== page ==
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Wednesday, April 28, 2021, 07:55 (GMT+7)
Risk of widened Eurasian arc of instability

The global order is witnessing deep changes with rising instability. Major powers’ ambitions of maintaining and expanding influence have resulted in fierce competition and growing unrest in many regions, including the Eurasian arc of instability.

Eurasian arc of instability

Many analysts have pointed out that a necessary condition to become a global leader is to seize control of the Eurasia. Consequently, over the past few years, major powers have escalated competition for expanding influence in part of the Eurasia. Nevertheless, due to the rise of globalisation, strategic competition within a broad space spreading from the Atlantic Ocean to the Pacific Ocean becomes increasingly fierce, which leads to the formation of an arc of instability. In fact, this arc covers a wide geographical area and is divided into subregions, including the Middle East, South Asia, East Asia, Central Asia, East Europe, West Europe, Caucasus, and Arctic.

Currently, the Middle East is considered the key flashpoint within this arc of instability. Geostrategic discord among vital actors in the international arena together with their proxy forces and regular militaries has brought many nations into seemingly endless conflicts, especially the conflict in Syria. 2021 marks a decade of civil war in this country. Recent dialogues between Syrian government and opposition groups to enhance Constitutional amendment on the basis of the political process as outlined in the UN Security Council Resolution 2254 on 18 December 2015 have been held but failed to achieve any breakthroughs. Although the Damascus government has controlled approximately 70 per cent of the territory, security, political situation still witnesses complex, unforeseeable developments. It is believed that if there is not a way out for the Syrian crisis soon, this country may face the rise of the self-proclaimed Islamic State (IS) once again, posing direct threats to security and stability of Syria and the region in general.

The Iran nuclear issue is not brighter. After a year of tension as a result of President Donald Trump’s policy of “maximum pressure” in both political, economic and military terms, Iran does not hesitate to reduce its commitments, which include compliance with uranium stockpile limit set by the Joint Comprehensive Plan of Action (JCPOA). Although the newly elected President Joe Biden takes a more open approach towards this issue, the existing obstacle is that neither Tehran nor Washington wishes to send a message of de-escalation first. Tehran requests that Washington lift its sanctions and return to international pledges before any further discussions. Meanwhile, the White House asks Iran to strictly abide by commitments set by the JCPOA.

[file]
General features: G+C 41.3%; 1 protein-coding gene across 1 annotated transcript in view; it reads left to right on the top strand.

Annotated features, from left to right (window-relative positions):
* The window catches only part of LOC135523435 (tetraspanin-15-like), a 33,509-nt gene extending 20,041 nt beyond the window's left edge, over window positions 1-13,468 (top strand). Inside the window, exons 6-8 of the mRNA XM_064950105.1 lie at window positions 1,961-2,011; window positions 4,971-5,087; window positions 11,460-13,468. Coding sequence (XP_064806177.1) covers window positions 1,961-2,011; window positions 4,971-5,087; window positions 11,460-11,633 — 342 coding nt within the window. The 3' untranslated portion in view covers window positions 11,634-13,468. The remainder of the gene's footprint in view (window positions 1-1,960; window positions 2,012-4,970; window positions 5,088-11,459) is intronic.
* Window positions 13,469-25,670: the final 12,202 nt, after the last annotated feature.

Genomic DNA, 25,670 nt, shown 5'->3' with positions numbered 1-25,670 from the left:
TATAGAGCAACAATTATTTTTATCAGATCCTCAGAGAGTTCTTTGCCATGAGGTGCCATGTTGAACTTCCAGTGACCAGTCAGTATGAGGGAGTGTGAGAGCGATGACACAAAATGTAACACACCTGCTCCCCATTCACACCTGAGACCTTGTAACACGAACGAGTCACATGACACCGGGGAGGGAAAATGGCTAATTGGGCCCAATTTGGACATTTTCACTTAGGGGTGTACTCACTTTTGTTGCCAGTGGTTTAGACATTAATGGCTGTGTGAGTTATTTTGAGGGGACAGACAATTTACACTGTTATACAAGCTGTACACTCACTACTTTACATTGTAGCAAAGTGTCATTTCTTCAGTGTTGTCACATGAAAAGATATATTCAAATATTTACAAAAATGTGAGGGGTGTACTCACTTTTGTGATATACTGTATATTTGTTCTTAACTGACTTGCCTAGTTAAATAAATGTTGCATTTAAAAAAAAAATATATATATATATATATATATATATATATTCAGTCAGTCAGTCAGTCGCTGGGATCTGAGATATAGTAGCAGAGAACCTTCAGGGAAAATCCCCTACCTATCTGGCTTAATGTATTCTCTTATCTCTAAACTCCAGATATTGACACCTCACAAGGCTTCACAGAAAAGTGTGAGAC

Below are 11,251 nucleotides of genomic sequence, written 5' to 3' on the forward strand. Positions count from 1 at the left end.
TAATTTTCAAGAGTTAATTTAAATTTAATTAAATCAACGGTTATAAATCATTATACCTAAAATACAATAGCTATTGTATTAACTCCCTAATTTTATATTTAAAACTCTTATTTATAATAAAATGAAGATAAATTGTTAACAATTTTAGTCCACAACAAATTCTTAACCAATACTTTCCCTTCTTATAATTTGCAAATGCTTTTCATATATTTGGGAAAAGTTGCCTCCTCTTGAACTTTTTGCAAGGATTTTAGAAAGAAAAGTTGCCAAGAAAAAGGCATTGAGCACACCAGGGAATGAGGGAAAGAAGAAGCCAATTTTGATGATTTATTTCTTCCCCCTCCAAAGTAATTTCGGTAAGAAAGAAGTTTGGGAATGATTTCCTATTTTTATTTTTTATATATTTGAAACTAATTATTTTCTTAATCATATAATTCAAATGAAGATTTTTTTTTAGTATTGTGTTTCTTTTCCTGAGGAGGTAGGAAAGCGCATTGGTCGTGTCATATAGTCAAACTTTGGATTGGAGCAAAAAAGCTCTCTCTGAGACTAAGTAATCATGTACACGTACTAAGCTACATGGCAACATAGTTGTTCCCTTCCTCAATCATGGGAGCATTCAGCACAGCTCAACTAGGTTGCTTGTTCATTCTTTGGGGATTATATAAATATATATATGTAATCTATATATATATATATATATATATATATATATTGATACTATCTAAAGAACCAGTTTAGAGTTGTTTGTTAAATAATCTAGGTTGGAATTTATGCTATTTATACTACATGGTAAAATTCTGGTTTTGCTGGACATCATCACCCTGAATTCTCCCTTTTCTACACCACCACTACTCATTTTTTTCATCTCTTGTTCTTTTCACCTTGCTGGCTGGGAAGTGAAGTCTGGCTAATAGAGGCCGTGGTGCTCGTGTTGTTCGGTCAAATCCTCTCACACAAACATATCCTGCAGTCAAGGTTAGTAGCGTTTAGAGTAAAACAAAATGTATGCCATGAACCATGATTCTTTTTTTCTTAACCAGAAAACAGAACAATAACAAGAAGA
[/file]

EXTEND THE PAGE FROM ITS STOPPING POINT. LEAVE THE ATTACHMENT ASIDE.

As far as the Israel-Palestine peace process is concerned, the 80-page “Middle East Peace Plan” formulated by President Donald Trump will be a large legacy for his successor Joe Biden. This plan was once regarded as a “heavy” blow to the Israel-Palestine peace process, which destroys the option of the two-state solution and spoils any chances of establishing an independent Palestinian state. Hence, the Palestinian administration has stated that it will not adhere to the Oslo Accords signed between the Government of Israel and the Palestine Liberation Organisation (PLO) in 1993, which include agreements on security cooperation and civil relations with Israel.

Although situation in South Asia cannot be compared to that in the Middle East, the long-lasting territorial dispute between India and Pakistan in Kashmir is like a time bomb and can turn this region into a conflict zone at any time. This can be one of the reasons that triggers arms race or even plunges the two countries into nuclear arms race. If this scenario occurs, it will be a nightmare for world peace.

The arc of instability in East Asia spreads from Russia, the Kuril Islands, the East China Sea to the East Sea. Apart from territorial disputes between China and Japan as well as between Japan and South Korea, and tension in the East Sea, what has greatly affected security, political situation in East Asia is strategic rivalry between the US and China. While Washington puts forward the “free and open Indo-Pacific strategy,” Beijing is committed to realising the “Belt and Road Initiative.” This region will be influenced by the US-China trade war with unforeseeable consequences in the coming time.